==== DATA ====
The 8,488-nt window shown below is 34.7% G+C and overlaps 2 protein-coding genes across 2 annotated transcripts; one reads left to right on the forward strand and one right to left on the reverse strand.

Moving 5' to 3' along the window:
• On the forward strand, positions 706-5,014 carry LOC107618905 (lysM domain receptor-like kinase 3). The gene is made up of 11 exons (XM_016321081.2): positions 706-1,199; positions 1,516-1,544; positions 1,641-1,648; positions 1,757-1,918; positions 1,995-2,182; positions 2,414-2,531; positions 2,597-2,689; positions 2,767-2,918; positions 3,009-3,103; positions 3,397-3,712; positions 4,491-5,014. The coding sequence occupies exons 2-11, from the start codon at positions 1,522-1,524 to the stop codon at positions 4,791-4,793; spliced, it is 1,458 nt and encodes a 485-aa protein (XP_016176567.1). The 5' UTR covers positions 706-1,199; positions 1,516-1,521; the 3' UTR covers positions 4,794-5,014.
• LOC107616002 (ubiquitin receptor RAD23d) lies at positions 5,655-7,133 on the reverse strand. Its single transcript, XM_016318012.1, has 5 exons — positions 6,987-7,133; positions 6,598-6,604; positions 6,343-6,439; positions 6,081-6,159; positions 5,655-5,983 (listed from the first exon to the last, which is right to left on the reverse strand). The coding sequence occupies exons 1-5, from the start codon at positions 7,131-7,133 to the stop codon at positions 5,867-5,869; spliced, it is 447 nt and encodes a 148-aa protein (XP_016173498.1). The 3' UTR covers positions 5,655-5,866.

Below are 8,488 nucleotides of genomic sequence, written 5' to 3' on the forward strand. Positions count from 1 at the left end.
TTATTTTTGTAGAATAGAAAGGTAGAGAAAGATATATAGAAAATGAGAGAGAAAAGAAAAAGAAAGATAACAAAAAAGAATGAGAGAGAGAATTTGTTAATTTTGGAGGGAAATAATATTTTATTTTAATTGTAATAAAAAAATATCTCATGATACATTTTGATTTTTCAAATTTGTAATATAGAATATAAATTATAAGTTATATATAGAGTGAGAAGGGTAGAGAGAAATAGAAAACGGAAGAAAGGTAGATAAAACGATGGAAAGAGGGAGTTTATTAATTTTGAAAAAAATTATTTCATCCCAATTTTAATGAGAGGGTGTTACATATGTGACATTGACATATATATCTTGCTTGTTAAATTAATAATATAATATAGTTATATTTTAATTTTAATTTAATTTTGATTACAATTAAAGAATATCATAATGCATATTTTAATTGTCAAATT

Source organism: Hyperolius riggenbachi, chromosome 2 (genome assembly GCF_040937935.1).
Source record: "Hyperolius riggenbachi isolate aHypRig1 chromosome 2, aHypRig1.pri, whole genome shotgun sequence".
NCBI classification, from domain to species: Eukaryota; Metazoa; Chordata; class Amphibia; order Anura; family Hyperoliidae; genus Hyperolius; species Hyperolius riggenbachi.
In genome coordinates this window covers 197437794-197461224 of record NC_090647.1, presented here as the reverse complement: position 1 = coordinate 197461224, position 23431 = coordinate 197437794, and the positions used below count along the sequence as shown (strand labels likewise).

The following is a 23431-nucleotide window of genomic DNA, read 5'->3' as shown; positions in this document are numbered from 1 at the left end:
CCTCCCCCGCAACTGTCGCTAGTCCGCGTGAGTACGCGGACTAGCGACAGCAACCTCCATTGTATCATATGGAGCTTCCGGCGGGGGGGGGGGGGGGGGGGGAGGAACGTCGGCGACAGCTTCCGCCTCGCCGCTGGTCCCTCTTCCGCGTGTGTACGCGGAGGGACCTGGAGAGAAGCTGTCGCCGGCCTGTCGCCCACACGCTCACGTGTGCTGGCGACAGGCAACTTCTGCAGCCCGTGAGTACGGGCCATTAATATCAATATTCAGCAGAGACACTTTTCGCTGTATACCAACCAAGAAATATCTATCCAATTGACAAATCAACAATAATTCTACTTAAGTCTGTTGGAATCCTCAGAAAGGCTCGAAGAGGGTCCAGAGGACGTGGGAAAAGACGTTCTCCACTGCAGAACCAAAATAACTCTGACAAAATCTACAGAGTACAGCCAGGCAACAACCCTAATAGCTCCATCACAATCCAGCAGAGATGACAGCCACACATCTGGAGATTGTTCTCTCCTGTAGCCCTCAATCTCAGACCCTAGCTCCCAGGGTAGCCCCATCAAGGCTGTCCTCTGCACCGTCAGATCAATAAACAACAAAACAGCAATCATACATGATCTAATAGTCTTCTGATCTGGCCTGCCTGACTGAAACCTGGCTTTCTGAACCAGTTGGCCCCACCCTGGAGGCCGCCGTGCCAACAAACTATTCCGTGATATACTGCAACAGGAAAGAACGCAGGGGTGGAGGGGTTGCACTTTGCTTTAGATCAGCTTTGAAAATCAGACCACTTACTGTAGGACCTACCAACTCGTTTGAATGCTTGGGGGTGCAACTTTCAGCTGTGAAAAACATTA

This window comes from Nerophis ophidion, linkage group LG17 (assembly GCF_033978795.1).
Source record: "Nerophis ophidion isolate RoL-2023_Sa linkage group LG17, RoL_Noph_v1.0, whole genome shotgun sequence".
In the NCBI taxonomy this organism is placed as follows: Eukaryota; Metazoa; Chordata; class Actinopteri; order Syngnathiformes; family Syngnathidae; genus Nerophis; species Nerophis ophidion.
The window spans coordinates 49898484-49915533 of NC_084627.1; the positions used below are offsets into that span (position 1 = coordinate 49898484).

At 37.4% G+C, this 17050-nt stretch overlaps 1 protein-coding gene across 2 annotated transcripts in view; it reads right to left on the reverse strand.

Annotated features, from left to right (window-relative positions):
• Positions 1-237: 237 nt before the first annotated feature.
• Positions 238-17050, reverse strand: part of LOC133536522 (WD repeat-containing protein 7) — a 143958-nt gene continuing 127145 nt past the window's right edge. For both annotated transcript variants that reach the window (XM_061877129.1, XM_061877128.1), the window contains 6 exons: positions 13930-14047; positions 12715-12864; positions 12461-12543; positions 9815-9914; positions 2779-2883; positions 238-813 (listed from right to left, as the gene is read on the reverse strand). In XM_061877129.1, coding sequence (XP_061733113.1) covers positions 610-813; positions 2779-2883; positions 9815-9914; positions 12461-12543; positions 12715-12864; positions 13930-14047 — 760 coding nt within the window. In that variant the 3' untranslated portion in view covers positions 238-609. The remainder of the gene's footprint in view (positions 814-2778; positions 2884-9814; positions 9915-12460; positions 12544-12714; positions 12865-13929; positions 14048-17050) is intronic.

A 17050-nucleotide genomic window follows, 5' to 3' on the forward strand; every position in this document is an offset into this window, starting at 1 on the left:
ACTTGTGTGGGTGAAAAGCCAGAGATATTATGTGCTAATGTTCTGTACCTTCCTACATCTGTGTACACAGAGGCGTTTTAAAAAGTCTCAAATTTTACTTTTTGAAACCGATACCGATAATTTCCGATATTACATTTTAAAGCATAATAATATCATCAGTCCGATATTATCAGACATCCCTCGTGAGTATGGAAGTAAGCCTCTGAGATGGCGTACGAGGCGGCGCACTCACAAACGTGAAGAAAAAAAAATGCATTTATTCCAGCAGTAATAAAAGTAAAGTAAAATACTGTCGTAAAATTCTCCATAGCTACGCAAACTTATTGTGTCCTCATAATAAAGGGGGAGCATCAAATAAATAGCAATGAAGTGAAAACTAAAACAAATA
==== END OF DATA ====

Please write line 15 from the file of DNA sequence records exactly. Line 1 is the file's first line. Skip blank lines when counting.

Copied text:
In the NCBI taxonomy this organism is placed as follows: Eukaryota; Metazoa; Chordata; class Actinopteri; order Syngnathiformes; family Syngnathidae; genus Nerophis; species Nerophis ophidion.